CEOs have two levers they pull on a regular basis to influence their organizations. The first lever adds to, or takes away from, strategic intentions. The second one controls the hiring of key talent to ensure that the right people are in the right seats.
Levers work well for many of the factors that impact business success; but one area–employee engagement–resists “leveraging.” Even after a decade of trying, organizations as a whole have made little progress on improving employee engagement. Disengagement still stands at about 70 percent, the same as when Gallup first started publishing data on the topic in the late ’90s.
Why the struggle with improving this particular area? In short, it’s because you can’t control motivation. While traditional carrot-and-stick levers can influence behavior in the short term, they do not create the intentions to apply discretionary effort and work collaboratively that are required in today’s more sophisticated work environments.
It’s time for a change
The research is clear, and has been known in social science circles for decades: Carrot-and-stick thinking is, at its core, a control method–and people always resist being controlled. Even if they don’t openly resist, people resent being coerced into certain behaviors.
People have their own beliefs and attitudes about their work environment. They make decisions about what is in their best interests based on individual perceptions of what is adding to–or taking away from–their sense of well-being. Building on the pioneering work of Edward Deci and Richard Ryan at the University of Rochester, our recent research into motivation and employee work passion is finding that perceptions of autonomy, relatedness, and competence are the factors that lead to positive employee intentions to stay with organizations, apply discretionary effort, and be good corporate citizens.
We are finding that giving people a chance to succeed in their job and setting them free to a certain degree is the key to motivation, as opposed to trying to direct and control people’s energy. It’s really about letting go and connecting people to their work–and each other–rather than channeling, organizing, orchestrating, and focusing behavior.
The role of senior leaders
Senior leaders have an important role to play in creating this type of environment. Top leadership sets the tone for this attitude in a company. But many organizations are still set up–explicitly or implicitly–in ways that work against these three motivators.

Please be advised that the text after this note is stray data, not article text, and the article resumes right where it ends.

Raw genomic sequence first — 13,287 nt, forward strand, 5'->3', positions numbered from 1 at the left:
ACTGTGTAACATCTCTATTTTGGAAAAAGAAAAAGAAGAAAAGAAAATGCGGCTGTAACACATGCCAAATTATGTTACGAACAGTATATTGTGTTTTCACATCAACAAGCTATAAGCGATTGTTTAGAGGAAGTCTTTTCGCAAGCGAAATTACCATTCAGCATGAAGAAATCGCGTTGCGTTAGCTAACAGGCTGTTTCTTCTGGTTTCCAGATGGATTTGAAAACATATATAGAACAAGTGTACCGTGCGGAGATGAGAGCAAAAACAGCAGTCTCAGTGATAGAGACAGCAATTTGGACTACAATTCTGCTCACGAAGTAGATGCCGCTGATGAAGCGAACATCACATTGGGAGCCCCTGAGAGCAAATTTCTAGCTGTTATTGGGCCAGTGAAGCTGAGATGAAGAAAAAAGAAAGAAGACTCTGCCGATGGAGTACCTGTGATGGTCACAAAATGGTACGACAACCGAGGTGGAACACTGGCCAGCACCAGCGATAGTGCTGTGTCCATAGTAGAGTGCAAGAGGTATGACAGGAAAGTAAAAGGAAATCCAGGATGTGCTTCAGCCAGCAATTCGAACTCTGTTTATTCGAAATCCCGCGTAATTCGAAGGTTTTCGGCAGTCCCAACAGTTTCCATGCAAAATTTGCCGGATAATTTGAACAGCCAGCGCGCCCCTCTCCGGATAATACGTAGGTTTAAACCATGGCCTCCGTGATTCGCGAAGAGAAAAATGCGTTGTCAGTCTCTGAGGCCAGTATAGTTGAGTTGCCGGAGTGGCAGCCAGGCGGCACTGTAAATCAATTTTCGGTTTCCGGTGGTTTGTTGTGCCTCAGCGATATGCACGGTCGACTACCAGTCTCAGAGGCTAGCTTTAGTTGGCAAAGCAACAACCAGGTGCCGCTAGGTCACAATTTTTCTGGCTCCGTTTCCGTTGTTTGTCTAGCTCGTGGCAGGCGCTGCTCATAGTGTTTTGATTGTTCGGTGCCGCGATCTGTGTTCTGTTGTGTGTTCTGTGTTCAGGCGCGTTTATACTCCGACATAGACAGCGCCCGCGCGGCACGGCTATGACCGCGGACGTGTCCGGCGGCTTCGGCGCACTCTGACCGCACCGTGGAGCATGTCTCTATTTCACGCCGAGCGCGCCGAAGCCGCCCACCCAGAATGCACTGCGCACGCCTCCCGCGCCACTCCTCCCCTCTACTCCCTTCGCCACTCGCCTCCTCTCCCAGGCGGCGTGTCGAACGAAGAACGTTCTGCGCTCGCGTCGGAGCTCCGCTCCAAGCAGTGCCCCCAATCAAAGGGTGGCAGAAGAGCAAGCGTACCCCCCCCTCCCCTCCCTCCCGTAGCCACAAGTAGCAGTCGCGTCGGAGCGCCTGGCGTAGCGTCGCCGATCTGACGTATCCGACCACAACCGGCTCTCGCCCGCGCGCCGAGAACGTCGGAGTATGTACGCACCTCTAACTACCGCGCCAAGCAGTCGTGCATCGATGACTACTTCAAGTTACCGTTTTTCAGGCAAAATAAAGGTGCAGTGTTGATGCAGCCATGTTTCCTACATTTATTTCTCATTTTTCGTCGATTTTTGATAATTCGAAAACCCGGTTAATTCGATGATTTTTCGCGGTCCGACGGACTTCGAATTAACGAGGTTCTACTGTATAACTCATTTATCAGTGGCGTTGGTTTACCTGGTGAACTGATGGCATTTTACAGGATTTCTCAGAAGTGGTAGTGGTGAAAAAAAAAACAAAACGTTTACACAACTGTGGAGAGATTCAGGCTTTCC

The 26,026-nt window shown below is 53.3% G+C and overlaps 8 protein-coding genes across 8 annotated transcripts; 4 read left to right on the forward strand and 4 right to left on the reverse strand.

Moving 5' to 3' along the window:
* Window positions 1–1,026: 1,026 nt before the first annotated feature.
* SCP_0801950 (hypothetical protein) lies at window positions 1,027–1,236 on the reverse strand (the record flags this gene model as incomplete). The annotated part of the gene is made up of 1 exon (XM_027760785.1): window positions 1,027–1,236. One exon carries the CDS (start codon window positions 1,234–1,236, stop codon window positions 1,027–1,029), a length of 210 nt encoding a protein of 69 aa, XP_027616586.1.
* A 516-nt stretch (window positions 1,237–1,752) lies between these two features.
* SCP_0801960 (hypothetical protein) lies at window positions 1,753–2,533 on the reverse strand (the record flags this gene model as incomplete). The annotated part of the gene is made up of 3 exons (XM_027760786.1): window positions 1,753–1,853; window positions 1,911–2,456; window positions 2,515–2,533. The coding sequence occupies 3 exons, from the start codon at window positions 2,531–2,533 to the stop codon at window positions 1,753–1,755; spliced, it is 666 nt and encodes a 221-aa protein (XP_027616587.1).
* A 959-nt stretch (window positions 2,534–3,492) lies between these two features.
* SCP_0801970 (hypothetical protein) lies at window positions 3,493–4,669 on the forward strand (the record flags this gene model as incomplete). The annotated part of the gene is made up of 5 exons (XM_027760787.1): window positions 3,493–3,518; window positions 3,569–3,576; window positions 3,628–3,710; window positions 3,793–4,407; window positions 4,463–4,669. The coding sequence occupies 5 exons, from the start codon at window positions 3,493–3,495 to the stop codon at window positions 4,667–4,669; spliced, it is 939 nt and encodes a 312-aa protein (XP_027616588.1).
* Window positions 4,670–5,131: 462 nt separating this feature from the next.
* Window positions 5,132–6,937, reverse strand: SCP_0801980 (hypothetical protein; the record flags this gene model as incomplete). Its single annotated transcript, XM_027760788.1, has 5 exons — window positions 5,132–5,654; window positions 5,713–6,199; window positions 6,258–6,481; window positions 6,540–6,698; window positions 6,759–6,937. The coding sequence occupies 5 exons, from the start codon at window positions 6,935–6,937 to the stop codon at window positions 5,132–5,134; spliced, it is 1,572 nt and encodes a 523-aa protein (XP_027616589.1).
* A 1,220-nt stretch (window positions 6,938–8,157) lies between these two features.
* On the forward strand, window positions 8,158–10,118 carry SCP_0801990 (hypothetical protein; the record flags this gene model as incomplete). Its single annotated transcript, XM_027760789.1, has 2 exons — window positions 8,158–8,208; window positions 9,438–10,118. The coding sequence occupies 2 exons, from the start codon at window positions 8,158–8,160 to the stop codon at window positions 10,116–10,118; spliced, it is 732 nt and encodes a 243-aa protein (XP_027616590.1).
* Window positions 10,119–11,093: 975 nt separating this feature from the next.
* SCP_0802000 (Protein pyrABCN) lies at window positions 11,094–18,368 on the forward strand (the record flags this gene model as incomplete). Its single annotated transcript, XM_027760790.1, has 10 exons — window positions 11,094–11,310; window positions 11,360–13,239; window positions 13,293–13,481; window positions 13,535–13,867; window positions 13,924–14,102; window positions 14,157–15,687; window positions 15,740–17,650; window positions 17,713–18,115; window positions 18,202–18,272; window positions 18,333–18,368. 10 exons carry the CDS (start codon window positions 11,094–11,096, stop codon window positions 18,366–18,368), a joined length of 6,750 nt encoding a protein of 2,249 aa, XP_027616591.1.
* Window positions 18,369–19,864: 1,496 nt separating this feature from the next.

For example, a woman recently told us her CEO believed that a little bit of fear was good and that moderate to high levels of competition between people and business units were beneficial and kept the company sharp. This attitude of friendly competition inside the company permeated the culture, flowing out from the boardroom and cascading throughout the organization.
This approach had worked for this technology company in the past, but began to become a liability as customers asked for more cross-platform compatibility. Because customers were asking for everything to work well together, these internal divisions needed to cooperate more effectively. This required the different business units to think beyond self-interest to the whole customer experience. It proved difficult to change the mindset of this historically competitive culture.
Without a shift in thinking at the top of an organization, it is almost impossible to change an organization’s culture. A study conducted years ago shed some light on the role of senior leaders in changing organizational culture and behavior. The study concluded that the CEO’s disposition and personality had everything to do with the company’s service orientation and collaborative mindset.
CEOs whose personalities and dispositions were more competitive had a direct influence on the degree of competitiveness and fear experienced by members of their senior leadership teams. This resulted in a greater degree of siloed behavior within the organization and less cooperation among sub-units. The net results were less integration across the business, less efficiency, poorer service, and ultimately lower economic performance. On the other hand, CEOs who were more cooperative generated less competitiveness—and less fear-based anxiety generated better results.
Leaders as environmentalists
It’s important for today’s leaders to be environmentalists. Whatever level of leadership you have, challenge yourself and others to use less directing and controlling behaviors and instead look to create a focused and inspired workplace. Customers are requiring that organizations move toward an environment of internal cooperation to create truly innovative new products and services.
Today we realize that control doesn’t work. Find a way to connect your people with the big picture. Create an environment free of fear and anxiety. Leaders don’t need a new lever–they need a new approach to bringing out the best in people. Give a little bit. You’ll be surprised at what can be accomplished when people are free of fear and find their motivation within, instead of being controlled by external carrots and sticks.
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